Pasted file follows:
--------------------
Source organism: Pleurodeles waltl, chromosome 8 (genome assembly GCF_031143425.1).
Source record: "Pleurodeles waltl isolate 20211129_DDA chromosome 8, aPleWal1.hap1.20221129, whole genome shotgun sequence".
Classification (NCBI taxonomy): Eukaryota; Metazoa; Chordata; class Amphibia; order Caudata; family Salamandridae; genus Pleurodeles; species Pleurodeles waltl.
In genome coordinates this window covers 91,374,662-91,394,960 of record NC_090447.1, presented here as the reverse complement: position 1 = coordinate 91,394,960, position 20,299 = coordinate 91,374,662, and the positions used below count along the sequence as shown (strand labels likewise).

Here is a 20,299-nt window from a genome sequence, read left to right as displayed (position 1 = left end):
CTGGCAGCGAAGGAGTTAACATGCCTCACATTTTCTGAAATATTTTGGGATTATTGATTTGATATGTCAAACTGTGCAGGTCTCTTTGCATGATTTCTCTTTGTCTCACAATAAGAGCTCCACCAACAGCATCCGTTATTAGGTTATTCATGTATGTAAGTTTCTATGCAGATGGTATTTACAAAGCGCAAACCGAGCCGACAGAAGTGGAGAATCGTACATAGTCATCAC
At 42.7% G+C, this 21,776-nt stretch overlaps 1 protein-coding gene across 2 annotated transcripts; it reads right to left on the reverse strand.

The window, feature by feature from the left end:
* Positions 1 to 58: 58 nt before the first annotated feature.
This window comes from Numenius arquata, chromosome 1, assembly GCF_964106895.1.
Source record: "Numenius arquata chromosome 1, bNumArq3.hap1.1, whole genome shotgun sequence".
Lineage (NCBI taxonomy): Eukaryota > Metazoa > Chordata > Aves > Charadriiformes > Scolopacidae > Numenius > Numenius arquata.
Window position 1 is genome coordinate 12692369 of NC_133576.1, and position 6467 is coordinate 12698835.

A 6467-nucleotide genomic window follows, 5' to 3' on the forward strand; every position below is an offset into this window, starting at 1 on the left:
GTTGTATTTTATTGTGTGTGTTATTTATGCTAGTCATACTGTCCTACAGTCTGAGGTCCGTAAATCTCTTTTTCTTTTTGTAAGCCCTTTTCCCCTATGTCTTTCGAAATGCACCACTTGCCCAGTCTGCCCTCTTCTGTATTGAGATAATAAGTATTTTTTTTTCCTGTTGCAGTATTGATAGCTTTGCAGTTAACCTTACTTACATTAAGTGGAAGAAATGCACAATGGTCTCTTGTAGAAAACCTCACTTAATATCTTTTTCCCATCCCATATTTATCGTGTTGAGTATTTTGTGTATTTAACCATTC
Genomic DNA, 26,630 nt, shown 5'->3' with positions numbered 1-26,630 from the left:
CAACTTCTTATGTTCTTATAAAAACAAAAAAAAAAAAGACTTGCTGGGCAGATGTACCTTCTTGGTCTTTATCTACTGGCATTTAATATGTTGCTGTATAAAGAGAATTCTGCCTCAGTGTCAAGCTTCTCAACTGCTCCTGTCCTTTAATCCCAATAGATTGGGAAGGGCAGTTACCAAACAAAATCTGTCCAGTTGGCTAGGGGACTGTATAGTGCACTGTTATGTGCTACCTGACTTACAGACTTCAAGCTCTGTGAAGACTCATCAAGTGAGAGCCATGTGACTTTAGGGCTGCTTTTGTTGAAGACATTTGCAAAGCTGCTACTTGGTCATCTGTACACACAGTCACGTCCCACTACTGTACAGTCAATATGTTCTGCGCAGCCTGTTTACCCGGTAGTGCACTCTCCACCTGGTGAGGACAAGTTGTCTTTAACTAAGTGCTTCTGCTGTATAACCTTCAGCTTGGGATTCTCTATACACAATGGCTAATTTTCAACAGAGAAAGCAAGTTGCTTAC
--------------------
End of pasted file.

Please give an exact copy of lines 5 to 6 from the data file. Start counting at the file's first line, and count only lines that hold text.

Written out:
Here is a 20,299-nt window from a genome sequence, read left to right as displayed (position 1 = left end):
CTGGCAGCGAAGGAGTTAACATGCCTCACATTTTCTGAAATATTTTGGGATTATTGATTTGATATGTCAAACTGTGCAGGTCTCTTTGCATGATTTCTCTTTGTCTCACAATAAGAGCTCCACCAACAGCATCCGTTATTAGGTTATTCATGTATGTAAGTTTCTATGCAGATGGTATTTACAAAGCGCAAACCGAGCCGACAGAAGTGGAGAATCGTACATAGTCATCAC